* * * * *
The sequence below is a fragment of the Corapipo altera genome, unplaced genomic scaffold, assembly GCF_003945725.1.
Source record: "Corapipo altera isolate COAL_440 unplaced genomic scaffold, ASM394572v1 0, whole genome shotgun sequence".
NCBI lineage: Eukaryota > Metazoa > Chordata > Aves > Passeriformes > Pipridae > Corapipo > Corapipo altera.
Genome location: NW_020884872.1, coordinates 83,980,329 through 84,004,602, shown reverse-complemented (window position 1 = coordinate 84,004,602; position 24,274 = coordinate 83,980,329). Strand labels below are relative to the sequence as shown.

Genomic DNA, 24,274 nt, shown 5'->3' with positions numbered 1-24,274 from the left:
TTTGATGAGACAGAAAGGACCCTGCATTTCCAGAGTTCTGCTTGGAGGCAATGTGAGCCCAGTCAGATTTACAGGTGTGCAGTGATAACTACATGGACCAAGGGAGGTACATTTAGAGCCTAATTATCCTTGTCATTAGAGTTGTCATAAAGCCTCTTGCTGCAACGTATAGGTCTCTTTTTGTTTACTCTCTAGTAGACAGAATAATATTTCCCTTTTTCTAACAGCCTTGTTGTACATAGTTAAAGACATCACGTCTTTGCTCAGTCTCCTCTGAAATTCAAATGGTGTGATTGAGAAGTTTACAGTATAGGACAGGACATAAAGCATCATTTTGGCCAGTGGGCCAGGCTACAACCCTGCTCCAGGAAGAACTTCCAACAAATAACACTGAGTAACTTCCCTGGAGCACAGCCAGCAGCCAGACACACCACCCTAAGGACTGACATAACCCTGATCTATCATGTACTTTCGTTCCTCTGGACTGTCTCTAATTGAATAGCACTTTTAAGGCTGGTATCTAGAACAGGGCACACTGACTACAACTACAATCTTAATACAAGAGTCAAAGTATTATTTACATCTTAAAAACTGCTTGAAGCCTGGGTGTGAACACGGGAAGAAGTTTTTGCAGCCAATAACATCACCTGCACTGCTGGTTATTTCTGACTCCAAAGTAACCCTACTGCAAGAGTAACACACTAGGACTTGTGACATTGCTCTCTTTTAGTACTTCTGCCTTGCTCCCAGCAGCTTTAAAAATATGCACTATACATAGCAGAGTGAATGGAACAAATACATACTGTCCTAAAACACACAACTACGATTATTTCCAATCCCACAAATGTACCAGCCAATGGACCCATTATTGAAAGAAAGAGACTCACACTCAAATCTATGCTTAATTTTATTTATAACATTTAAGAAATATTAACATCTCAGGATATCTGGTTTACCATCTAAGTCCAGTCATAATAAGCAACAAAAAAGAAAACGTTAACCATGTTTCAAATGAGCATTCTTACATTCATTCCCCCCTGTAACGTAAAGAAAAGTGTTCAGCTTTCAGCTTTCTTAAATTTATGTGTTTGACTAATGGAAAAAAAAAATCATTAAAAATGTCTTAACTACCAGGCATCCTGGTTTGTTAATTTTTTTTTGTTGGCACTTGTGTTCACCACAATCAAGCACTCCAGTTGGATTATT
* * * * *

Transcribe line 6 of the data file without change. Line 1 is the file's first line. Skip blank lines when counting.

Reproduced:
TTTGATGAGACAGAAAGGACCCTGCATTTCCAGAGTTCTGCTTGGAGGCAATGTGAGCCCAGTCAGATTTACAGGTGTGCAGTGATAACTACATGGACCAAGGGAGGTACATTTAGAGCCTAATTATCCTTGTCATTAGAGTTGTCATAAAGCCTCTTGCTGCAACGTATAGGTCTCTTTTTGTTTACTCTCTAGTAGACAGAATAATATTTCCCTTTTTCTAACAGCCTTGTTGTACATAGTTAAAGACATCACGTCTTTGCTCAGTCTCCTCTGAAATTCAAATGGTGTGATTGAGAAGTTTACAGTATAGGACAGGACATAAAGCATCATTTTGGCCAGTGGGCCAGGCTACAACCCTGCTCCAGGAAGAACTTCCAACAAATAACACTGAGTAACTTCCCTGGAGCACAGCCAGCAGCCAGACACACCACCCTAAGGACTGACATAACCCTGATCTATCATGTACTTTCGTTCCTCTGGACTGTCTCTAATTGAATAGCACTTTTAAGGCTGGTATCTAGAACAGGGCACACTGACTACAACTACAATCTTAATACAAGAGTCAAAGTATTATTTACATCTTAAAAACTGCTTGAAGCCTGGGTGTGAACACGGGAAGAAGTTTTTGCAGCCAATAACATCACCTGCACTGCTGGTTATTTCTGACTCCAAAGTAACCCTACTGCAAGAGTAACACACTAGGACTTGTGACATTGCTCTCTTTTAGTACTTCTGCCTTGCTCCCAGCAGCTTTAAAAATATGCACTATACATAGCAGAGTGAATGGAACAAATACATACTGTCCTAAAACACACAACTACGATTATTTCCAATCCCACAAATGTACCAGCCAATGGACCCATTATTGAAAGAAAGAGACTCACACTCAAATCTATGCTTAATTTTATTTATAACATTTAAGAAATATTAACATCTCAGGATATCTGGTTTACCATCTAAGTCCAGTCATAATAAGCAACAAAAAAGAAAACGTTAACCATGTTTCAAATGAGCATTCTTACATTCATTCCCCCCTGTAACGTAAAGAAAAGTGTTCAGCTTTCAGCTTTCTTAAATTTATGTGTTTGACTAATGGAAAAAAAAAATCATTAAAAATGTCTTAACTACCAGGCATCCTGGTTTGTTAATTTTTTTTTGTTGGCACTTGTGTTCACCACAATCAAGCACTCCAGTTGGATTATT